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Old 09-02-2015, 05:25 AM   #1
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Tires from the old days

Just is just something I wanted to mention. I have a 1986 Zieman Jet Ski trailer and although I don't tow it around it still has the original tires on it. They don't have anything written on the side walls so I have no idea where they came from. All I know is they are 30 years old and still in existence. Seems like the trailer tires I buy lately explode just sitting still out in the Arizona sun. They seem to last 3 to 5 years maximum.

I also have a 1955 Willys Station wagon and I don't drive it either. The tires on it are recaps from about 1990 or 1991. Still there. It's amazing.
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Old 09-02-2015, 09:39 AM   #2
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Not talking to the Chinese tires....but I believe many other items are engineered to fail. There is no money to be made if you make it and it lasts forever...we are currently dealing with this in the Navy. We have aircraft that we only planned on flying for 6000 hours, so they were engineered to not last one hour longer...this saved us weight and costs. Now we are wanting to fly these planes for another 3000 hours to fill the gap to the next generation fighter and now we are spending some cash trying to re-engineer these parts to extend aircraft life.

Now, the Chinese junk is just that...junk...

Cale
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Old 09-02-2015, 10:25 AM   #3
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Originally Posted by calewjohnson View Post
Not talking to the Chinese tires....but I believe many other items are engineered to fail. There is no money to be made if you make it and it lasts forever...we are currently dealing with this in the Navy. We have aircraft that we only planned on flying for 6000 hours, so they were engineered to not last one hour longer...this saved us weight and costs. Now we are wanting to fly these planes for another 3000 hours to fill the gap to the next generation fighter and now we are spending some cash trying to re-engineer these parts to extend aircraft life.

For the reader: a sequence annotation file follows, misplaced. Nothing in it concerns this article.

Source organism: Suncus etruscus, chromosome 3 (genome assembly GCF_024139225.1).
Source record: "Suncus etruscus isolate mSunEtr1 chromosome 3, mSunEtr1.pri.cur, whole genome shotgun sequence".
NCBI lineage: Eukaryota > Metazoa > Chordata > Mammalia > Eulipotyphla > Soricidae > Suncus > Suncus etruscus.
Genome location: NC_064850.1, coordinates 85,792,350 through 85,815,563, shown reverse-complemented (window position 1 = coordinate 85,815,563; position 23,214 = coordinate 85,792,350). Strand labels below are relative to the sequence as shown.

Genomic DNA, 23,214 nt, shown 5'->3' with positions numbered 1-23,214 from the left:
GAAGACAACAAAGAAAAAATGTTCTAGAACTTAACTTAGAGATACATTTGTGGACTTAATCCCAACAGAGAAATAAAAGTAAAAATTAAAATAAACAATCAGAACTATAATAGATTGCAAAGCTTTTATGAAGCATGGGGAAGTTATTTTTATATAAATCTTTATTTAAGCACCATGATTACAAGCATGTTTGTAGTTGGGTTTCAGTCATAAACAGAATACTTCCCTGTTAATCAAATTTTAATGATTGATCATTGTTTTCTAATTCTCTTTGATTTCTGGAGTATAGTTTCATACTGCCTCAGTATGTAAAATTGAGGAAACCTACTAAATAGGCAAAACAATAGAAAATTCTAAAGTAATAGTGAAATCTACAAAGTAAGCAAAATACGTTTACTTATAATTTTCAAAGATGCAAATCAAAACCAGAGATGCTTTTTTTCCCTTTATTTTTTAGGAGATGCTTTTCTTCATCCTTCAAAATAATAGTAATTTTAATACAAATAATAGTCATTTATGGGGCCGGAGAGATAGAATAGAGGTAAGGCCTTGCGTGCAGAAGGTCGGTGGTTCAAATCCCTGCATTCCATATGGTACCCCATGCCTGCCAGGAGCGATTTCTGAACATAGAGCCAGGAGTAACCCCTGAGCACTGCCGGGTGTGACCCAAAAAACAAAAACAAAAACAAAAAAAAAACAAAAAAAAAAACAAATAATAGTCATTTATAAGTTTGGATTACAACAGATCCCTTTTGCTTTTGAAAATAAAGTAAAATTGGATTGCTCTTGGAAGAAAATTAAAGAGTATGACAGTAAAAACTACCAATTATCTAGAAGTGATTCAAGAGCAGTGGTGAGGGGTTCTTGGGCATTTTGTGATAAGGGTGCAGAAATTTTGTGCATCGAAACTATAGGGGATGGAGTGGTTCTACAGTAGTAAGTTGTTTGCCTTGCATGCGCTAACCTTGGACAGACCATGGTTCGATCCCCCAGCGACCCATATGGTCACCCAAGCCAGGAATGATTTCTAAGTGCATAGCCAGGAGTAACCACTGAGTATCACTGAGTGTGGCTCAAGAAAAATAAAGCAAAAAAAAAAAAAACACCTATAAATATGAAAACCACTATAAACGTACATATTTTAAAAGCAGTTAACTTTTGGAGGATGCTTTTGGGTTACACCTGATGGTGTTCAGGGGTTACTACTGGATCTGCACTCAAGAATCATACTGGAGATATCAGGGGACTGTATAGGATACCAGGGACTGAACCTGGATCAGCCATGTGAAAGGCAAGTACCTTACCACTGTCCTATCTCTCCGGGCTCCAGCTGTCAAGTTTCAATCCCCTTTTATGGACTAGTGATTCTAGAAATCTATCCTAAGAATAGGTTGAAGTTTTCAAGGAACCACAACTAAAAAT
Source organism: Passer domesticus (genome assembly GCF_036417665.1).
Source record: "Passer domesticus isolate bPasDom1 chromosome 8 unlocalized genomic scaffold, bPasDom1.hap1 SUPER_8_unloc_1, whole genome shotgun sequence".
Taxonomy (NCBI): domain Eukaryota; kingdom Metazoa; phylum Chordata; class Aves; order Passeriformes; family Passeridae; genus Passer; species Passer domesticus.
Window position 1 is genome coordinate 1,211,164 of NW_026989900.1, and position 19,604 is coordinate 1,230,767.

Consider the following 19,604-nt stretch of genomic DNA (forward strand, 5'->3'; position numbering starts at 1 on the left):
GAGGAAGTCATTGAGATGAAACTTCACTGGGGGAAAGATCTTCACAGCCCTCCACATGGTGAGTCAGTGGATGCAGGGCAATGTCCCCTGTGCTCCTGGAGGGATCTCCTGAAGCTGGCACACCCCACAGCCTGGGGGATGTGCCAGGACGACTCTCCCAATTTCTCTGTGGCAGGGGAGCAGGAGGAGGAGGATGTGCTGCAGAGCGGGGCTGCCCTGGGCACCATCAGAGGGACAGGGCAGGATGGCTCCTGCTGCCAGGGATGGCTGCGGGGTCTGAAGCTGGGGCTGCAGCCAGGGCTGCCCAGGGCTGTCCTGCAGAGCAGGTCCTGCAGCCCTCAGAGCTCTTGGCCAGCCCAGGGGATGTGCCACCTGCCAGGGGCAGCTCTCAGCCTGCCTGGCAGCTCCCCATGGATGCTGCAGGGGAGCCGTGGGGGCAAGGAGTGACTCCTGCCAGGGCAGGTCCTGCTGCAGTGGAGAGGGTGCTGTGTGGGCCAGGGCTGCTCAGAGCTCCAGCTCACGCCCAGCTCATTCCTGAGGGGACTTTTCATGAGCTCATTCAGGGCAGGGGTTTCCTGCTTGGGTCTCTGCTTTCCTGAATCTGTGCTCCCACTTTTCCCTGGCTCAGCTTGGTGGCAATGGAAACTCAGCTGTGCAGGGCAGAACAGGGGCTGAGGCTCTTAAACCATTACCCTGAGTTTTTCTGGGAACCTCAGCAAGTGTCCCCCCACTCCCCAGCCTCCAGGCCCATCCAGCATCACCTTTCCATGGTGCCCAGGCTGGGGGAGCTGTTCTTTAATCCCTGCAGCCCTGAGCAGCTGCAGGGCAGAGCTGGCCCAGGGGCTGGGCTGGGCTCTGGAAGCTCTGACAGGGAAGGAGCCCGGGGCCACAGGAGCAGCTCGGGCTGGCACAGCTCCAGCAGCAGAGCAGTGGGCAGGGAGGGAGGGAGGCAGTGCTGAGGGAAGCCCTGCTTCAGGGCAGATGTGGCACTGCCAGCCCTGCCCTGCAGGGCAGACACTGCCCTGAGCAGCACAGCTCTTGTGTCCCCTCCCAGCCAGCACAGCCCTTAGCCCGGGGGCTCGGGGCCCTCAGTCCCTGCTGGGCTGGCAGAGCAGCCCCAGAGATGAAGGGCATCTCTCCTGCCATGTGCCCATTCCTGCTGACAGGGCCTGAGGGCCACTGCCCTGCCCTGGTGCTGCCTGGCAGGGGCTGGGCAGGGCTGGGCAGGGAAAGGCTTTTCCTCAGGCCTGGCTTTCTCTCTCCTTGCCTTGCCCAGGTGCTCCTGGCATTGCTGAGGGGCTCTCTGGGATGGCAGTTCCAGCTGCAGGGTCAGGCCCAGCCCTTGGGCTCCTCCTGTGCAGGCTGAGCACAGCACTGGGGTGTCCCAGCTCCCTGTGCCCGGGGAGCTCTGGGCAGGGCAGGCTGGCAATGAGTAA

Now, the Chinese junk is just that...junk...

Cale
I had a Great Uncle that was a reliability engineer by trade. He worked for Hamilton Beach manufacturing in Wisconsin. We were up visiting them one summer and the battery in our old Dodge van crapped out. It was about 45 days past the warranty by date of manufacture. Uncle Victor paid the core charge so he could keep the battery and take it apart to see why it failed. He was like a little kid on Christmas morning.

I think with the improvements in computer modeling and materials engineering they now have the ability to engineer things much closer to a given life cycle. Which can be a good thing or a bad thing.

I do agree that some stuff is just pure junk, unfortunately when price is the primary requirement everything else goes out the window.

I have done a fair bit of reading on trailer tires. There are very few requirements for them as compared to truck tires and passenger car tires. YOU have to do your due diligence and get what is going to work for you. There is a reason that Maxxis tires cost 2-3 times what a set of Westlakes do.

Should the RV manufacturers be held accountable? I think so, but there is no mechanism in place to really hold their feet to the fire other than refusal to purchase something that doesn't serve your needs or requirements.

A few years back someone tried to file a lawsuit against one of the big RV companies under the truth in advertising laws, it got no traction. Seems that every time someone tries to file a class action suit against the RV companies it never goes anywhere. It also appears to me that when a company goes bad, the major players just move on and start up another company under a different name, or sell off to one of the behemoths. If you look at the management names and their job histories in the RV industry it is obvious that there is a lot of "inbreeding" going on. Every now and again someone new will come along, they will start something up, then it gets sold off or goes a way. The companies are all profit driven. While that in itself it not an issue, it becomes and issue when profits take place over everything else.